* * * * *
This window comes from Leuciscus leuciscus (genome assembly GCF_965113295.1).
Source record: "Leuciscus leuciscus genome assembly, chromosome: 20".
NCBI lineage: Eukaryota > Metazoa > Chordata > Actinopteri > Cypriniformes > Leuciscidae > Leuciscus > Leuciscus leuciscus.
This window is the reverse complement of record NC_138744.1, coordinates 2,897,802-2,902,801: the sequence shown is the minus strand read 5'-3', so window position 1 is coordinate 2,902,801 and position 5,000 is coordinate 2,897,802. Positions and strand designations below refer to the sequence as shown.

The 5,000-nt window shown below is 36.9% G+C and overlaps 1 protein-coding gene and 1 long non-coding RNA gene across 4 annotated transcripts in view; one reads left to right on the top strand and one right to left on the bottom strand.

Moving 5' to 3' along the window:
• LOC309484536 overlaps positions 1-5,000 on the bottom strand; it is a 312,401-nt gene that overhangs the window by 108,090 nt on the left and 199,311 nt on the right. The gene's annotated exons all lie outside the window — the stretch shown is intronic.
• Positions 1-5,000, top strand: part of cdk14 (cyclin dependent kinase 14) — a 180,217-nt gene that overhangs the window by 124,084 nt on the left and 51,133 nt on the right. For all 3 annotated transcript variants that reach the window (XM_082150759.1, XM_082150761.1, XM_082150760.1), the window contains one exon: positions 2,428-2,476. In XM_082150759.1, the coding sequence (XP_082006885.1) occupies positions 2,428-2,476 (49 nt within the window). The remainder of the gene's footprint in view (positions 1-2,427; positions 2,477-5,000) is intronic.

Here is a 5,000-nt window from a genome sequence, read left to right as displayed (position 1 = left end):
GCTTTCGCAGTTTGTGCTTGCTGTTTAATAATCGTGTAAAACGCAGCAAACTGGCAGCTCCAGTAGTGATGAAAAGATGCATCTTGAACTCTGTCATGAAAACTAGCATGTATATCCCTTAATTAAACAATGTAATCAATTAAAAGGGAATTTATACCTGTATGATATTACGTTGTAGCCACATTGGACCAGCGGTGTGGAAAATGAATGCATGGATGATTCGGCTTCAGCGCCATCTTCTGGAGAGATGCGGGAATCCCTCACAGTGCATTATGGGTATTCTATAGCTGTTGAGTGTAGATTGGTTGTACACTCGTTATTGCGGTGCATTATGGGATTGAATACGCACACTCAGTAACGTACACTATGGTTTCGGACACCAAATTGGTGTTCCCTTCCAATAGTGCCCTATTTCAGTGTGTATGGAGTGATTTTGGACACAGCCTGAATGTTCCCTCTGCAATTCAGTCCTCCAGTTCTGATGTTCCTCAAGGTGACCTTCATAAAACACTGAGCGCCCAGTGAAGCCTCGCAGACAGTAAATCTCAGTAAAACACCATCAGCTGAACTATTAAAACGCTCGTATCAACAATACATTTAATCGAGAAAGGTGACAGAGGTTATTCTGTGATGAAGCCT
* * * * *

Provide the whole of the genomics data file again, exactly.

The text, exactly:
This window comes from Leuciscus leuciscus (genome assembly GCF_965113295.1).
Source record: "Leuciscus leuciscus genome assembly, chromosome: 20".
NCBI lineage: Eukaryota > Metazoa > Chordata > Actinopteri > Cypriniformes > Leuciscidae > Leuciscus > Leuciscus leuciscus.
This window is the reverse complement of record NC_138744.1, coordinates 2,897,802-2,902,801: the sequence shown is the minus strand read 5'-3', so window position 1 is coordinate 2,902,801 and position 5,000 is coordinate 2,897,802. Positions and strand designations below refer to the sequence as shown.

The 5,000-nt window shown below is 36.9% G+C and overlaps 1 protein-coding gene and 1 long non-coding RNA gene across 4 annotated transcripts in view; one reads left to right on the top strand and one right to left on the bottom strand.

Moving 5' to 3' along the window:
• LOC309484536 overlaps positions 1-5,000 on the bottom strand; it is a 312,401-nt gene that overhangs the window by 108,090 nt on the left and 199,311 nt on the right. The gene's annotated exons all lie outside the window — the stretch shown is intronic.
• Positions 1-5,000, top strand: part of cdk14 (cyclin dependent kinase 14) — a 180,217-nt gene that overhangs the window by 124,084 nt on the left and 51,133 nt on the right. For all 3 annotated transcript variants that reach the window (XM_082150759.1, XM_082150761.1, XM_082150760.1), the window contains one exon: positions 2,428-2,476. In XM_082150759.1, the coding sequence (XP_082006885.1) occupies positions 2,428-2,476 (49 nt within the window). The remainder of the gene's footprint in view (positions 1-2,427; positions 2,477-5,000) is intronic.

Here is a 5,000-nt window from a genome sequence, read left to right as displayed (position 1 = left end):
GCTTTCGCAGTTTGTGCTTGCTGTTTAATAATCGTGTAAAACGCAGCAAACTGGCAGCTCCAGTAGTGATGAAAAGATGCATCTTGAACTCTGTCATGAAAACTAGCATGTATATCCCTTAATTAAACAATGTAATCAATTAAAAGGGAATTTATACCTGTATGATATTACGTTGTAGCCACATTGGACCAGCGGTGTGGAAAATGAATGCATGGATGATTCGGCTTCAGCGCCATCTTCTGGAGAGATGCGGGAATCCCTCACAGTGCATTATGGGTATTCTATAGCTGTTGAGTGTAGATTGGTTGTACACTCGTTATTGCGGTGCATTATGGGATTGAATACGCACACTCAGTAACGTACACTATGGTTTCGGACACCAAATTGGTGTTCCCTTCCAATAGTGCCCTATTTCAGTGTGTATGGAGTGATTTTGGACACAGCCTGAATGTTCCCTCTGCAATTCAGTCCTCCAGTTCTGATGTTCCTCAAGGTGACCTTCATAAAACACTGAGCGCCCAGTGAAGCCTCGCAGACAGTAAATCTCAGTAAAACACCATCAGCTGAACTATTAAAACGCTCGTATCAACAATACATTTAATCGAGAAAGGTGACAGAGGTTATTCTGTGATGAAGCCT